Earthquakes to Floods: A Scoping Review of Health-related Disaster Research in Low- and Middle-income Countries

Report
from Public Library of Science
Published on 30 Aug 2018 View Original

CITATION

Tansey CM, Pringle J, Davé A, Boulanger R, Hunt M. Earthquakes to Floods: A Scoping Review of Health-related Disaster Research in Low- and Middle-income Countries. PLOS Currents Disasters. 2018 Aug 30 . Edition 1. doi: 10.1371/currents.dis.57d98a902a326361d88d54521e68b016.

AUTHORS

Catherine M. Tansey, John Pringle, Anushree Davé, Renaud Boulanger, Matthew Hunt

ABSTRACT

Introduction: Health-related disaster research is a relatively small; but growing field of inquiry. A better understanding of the scope and scale of health-related disaster research that has occurred in low- and middle-income countries (LMICs) would be useful to funders, researchers, humanitarian aid organizations, and governments as they strive to identify gaps, disparities, trends, and needs of populations affected by disasters.

Methodology: We performed a scoping review using the process outlined by Arksey & O’Malley to assess the characteristics of peer-reviewed publications of empirical health-rFelated disaster research conducted in LMICs and published in the years 2003-2012.

Results: Five hundred and eighty-two relevant publications were identified. Earthquakes were by far the most commonly researched events (62% of articles) in the review’s timeframe. More articles were published about disasters in China & South Asia/South East Asia than all other regions. Just over half of the articles (51%) were published by research teams in which all the authors’ primary listed affiliations were with an institution located in the same country where the research was conducted. Most of the articles were classified as either mental health, neurology and stress physiology (35%) or as traumatology, wounds and surgery (19%). In just over half of the articles (54%), data collection was initiated within 3 months of the disaster, and in 13% research was initiated between 3 and 6 months following the disaster. The articles in our review were published in 282 different journals.

Discussion: The high number of publications studying consequences of an earthquake may not be surprising, given that earthquakes are devastating sudden onset events in LMICs. Researchers study topics that require immediate attention following a disaster, such as trauma surgery, as well as health problems that manifest later, such as post-traumatic stress disorder. One neglected area of study during the review’s timeframe was the impact of disasters on non-communicable and chronic diseases (excluding mental health), and the management of these conditions in the aftermath of disasters. Strengthening disaster research capacity is critical for fostering robust research in the aftermath of disasters, a particular need in LMICs.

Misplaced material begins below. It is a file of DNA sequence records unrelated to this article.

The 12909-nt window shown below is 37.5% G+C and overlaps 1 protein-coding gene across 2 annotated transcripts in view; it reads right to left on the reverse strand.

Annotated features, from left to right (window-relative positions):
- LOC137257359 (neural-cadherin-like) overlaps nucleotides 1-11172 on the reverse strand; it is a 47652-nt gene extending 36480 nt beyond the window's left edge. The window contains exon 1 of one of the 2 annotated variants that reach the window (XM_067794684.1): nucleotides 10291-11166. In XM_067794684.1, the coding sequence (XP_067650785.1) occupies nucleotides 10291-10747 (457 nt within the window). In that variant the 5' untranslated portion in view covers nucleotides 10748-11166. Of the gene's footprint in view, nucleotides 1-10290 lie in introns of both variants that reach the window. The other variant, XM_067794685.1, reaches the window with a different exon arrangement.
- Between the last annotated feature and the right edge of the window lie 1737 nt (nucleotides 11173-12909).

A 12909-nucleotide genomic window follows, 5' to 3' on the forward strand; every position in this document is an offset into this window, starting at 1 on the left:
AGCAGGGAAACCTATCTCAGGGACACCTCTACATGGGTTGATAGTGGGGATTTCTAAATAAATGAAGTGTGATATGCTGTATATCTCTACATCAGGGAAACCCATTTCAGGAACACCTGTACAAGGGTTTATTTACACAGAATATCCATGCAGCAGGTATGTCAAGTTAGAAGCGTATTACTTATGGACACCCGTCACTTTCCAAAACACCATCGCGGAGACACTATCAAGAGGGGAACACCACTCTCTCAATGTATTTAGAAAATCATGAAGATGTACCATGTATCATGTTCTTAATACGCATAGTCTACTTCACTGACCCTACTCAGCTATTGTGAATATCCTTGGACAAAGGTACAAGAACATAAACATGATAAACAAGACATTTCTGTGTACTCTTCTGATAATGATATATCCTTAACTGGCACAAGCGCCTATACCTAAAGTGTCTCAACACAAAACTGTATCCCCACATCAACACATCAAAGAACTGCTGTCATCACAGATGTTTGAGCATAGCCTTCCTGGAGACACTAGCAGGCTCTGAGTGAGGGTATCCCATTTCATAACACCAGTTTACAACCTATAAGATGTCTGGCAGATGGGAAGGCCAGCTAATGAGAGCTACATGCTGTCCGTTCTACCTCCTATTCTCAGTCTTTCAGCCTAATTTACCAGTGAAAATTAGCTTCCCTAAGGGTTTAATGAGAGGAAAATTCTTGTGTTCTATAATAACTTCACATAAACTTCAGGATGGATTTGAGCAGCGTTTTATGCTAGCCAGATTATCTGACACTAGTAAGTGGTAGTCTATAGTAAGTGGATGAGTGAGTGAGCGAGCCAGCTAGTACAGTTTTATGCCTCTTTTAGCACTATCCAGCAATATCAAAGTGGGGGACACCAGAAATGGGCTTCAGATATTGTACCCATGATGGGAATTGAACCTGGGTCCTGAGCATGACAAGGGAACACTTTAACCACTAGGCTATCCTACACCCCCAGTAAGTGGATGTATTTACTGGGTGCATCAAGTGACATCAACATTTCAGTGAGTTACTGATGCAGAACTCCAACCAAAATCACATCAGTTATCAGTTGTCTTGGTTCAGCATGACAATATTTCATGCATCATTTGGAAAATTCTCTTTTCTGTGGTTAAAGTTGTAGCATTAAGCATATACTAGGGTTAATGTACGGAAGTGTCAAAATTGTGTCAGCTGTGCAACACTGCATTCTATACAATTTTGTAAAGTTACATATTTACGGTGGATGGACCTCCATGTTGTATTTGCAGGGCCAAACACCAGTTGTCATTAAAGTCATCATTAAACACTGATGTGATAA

FUNDING STATEMENT

Funding for this study was received from grant EOG 123679 from the Canadian Institutes of Health Research (principal investigator: Matthew Hunt). Dr. Hunt is supported by a Research Scholar Award from the Fonds de Recherche du Québec – Santé. At the time of working on the project, Renaud Boulanger was supported by a Master’s Award from the Fonds de recherche du Québec – Santé. The funders had no role in study design, data collection and analysis, decision to publish, or preparation of the manuscript.

INTRODUCTION:

Disaster research endeavours to increase our understanding of disasters and their consequences for human health and societies, as well as to develop evidence that will lead to improved emergency responses. Health-related disaster research is a relatively small field of inquiry, but it is growing. By health-related disaster research, we are referring to “studies conducted with human subjects during or following an event such as an earthquake, flood, hurricane, tsunami or typhoon”. However, there is currently limited knowledge about the nature and scope of health-related human subject research implemented in disasters, particularly of those studies conducted in low- and middle-income countries (LMICs). A better understanding of the scope and the scale of health-related disaster research that has occurred in LMICs would be useful to responders, funders, researchers, research institutions, and governments as they seek to identify gaps, disparities, trends and needs of populations affected by disasters. Disasters are increasing worldwide and they occur disproportionately in LMICs where there are fewer resources for disaster preparedness and response and often less capacity to undertake research.

As interest in disaster research grows, so too does the number of journals dedicated to this area of inquiry. Many disaster-related articles are published in non-disaster specific journals in fields such as medicine, public health, geography, development studies, anthropology, and history. However, as shown by several syntheses of this literature , many of these articles are not original empirical research articles. We therefore conducted a scoping review of articles reporting health-related disaster research conducted in LMICs and published between 2003 and 2012. We chose to make LMICs our area of focus since “85% of disasters and 95% of disaster-related deaths occur in the developing world”5. To our knowledge, no review to date has focused exclusively on original research publications of studies conducted during or in the aftermath of disasters in LMICs.